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Old 07-28-07, 01:59 PM   #1
ejr13
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Should I switch tires?

My ride has Conti. Grand Prix 4-Season (clinchers) tires on it. They are starting to go fairly bald so I want to replace them. Are there any reasons to try another tire? I seem to have gotten about 350-400 miles on them I think my friend put about 150 on them before me. The roads I ride are pretty smooth but tend to have tiny debris on them much of the time. Thanks.

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Old 07-28-07, 02:12 PM   #2
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New ones are "fairly bald". Have you looked at a new one to compare? 600 miles is nothing!
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Old 07-28-07, 02:13 PM   #3
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As a conservative estimate, you should be able to get 1500 to 2000 miles on a rear tire like that one, providing it doesn't get damaged (e.g. casing cut by a sharp object). Road bike tires don't really need "treads" so the tire can be perfectly smooth and still be o.k. Make sure you keep them properly inflated. I usually replace my tires when I can start to see the fabric cords underneath the rubber tread starting to peek out.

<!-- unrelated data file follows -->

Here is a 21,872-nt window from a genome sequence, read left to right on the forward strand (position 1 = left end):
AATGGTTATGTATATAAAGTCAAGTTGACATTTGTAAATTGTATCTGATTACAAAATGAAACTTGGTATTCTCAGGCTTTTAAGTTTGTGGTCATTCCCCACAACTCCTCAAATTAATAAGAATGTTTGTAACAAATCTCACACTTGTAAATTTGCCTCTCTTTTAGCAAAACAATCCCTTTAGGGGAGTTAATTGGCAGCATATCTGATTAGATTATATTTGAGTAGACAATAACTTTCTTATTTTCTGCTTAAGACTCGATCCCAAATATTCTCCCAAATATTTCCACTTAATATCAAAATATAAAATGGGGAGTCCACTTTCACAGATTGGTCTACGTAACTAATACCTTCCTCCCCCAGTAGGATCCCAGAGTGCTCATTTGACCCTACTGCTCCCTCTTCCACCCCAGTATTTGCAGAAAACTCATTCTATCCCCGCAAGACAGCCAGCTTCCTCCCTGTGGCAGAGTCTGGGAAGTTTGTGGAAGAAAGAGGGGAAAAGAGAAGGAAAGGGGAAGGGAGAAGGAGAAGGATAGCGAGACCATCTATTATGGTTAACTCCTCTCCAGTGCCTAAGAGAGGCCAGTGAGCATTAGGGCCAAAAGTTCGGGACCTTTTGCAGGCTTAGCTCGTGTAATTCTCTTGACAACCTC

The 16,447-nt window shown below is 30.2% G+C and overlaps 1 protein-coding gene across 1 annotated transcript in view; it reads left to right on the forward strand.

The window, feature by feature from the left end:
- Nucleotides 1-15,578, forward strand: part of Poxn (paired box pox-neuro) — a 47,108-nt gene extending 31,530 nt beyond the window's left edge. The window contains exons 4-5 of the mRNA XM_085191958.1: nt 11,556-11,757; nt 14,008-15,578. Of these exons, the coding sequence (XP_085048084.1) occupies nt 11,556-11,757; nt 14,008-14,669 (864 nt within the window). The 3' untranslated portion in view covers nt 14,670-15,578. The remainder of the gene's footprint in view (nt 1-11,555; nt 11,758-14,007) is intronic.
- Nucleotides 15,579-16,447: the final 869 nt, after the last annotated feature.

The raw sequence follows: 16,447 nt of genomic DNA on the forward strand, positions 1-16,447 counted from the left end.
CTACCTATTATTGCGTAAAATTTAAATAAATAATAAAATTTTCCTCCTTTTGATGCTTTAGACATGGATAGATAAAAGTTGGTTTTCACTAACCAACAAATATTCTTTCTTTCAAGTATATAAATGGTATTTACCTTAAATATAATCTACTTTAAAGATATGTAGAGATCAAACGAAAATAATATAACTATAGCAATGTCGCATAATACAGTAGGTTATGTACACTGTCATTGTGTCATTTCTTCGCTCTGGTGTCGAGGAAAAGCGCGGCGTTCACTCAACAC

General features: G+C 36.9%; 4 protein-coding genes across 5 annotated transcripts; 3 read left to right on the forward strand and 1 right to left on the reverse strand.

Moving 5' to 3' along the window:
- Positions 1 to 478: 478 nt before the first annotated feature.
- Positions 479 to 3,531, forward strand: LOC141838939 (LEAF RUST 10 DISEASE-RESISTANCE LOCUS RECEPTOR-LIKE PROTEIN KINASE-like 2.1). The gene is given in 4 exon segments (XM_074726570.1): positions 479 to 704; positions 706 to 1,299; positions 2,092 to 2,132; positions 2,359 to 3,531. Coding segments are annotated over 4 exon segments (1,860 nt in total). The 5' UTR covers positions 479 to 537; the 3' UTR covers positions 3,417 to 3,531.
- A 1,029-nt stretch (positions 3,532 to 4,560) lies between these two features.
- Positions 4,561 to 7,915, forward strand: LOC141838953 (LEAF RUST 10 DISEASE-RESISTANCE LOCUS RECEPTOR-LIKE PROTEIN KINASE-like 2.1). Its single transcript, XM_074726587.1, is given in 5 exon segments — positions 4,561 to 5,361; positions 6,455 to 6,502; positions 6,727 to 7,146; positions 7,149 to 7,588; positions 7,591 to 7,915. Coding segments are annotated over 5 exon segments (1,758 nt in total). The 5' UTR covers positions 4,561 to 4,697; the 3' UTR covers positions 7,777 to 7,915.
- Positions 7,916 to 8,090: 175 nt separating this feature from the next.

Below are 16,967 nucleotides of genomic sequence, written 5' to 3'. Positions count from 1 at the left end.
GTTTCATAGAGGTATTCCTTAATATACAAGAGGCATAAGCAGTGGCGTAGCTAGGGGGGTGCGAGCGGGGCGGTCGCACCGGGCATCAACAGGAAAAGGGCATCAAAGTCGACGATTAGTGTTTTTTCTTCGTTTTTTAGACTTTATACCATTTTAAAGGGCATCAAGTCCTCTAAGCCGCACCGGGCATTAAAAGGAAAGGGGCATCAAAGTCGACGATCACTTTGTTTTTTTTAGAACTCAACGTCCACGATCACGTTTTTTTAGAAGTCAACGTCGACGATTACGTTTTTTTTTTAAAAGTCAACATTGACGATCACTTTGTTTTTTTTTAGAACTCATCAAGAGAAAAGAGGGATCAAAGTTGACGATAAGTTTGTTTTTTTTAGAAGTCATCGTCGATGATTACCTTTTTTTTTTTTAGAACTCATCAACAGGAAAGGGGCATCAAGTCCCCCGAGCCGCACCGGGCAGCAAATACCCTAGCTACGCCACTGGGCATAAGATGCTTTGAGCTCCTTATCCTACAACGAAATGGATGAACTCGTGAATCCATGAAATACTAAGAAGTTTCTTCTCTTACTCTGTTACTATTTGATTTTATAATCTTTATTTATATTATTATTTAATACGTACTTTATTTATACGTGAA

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Old 07-28-07, 02:35 PM   #4
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Thanks for the advice. They had a small tread (grooves) to begin with and the rear is mostly gone and the front is about half way bald. No cuts or damage that I can see to the tread or casing. I guess I'll keep going until they show some of the signs you have warned about. I do my best to check the presure and adjust before everyride. I'm no lightweight, 210+ so would I go through them faster?
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Old 07-28-07, 02:42 PM   #5
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Originally Posted by ejr13 View Post
I'm no lightweight, 210+ so would I go through them faster?
Yes. You may want to think about replacing the rear.
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Old 07-28-07, 04:22 PM   #6
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This is from Sheldon's website:

Quote:
<H2>Tire Wear-When should you replace your tires?
Quote:
Many cyclists waste money replacing perfectly functional tires simply because they're old, or may have discolored sidewalls. If you just want new tires because the old ones look grotty, it's your money, but if you are mainly concerned with safety/function, there are only two reasons for replacing old tires:
  1. When the tread is worn so thin that you start getting a lot of flats from small pieces of glass and the like, or the fabric shows through the rubber.
  2. When the tire's fabric has been damaged, so that the tire has a lumpy, irregular appearance somewhere, or the tube bulges through the tire.
Cracks in the tread are harmless. Small punctures in the tire such as are typically caused by nails, tacks, thorns or glas slivers are also harmless to the tire, since the tire doesn't need to be air-tight.
</H2>
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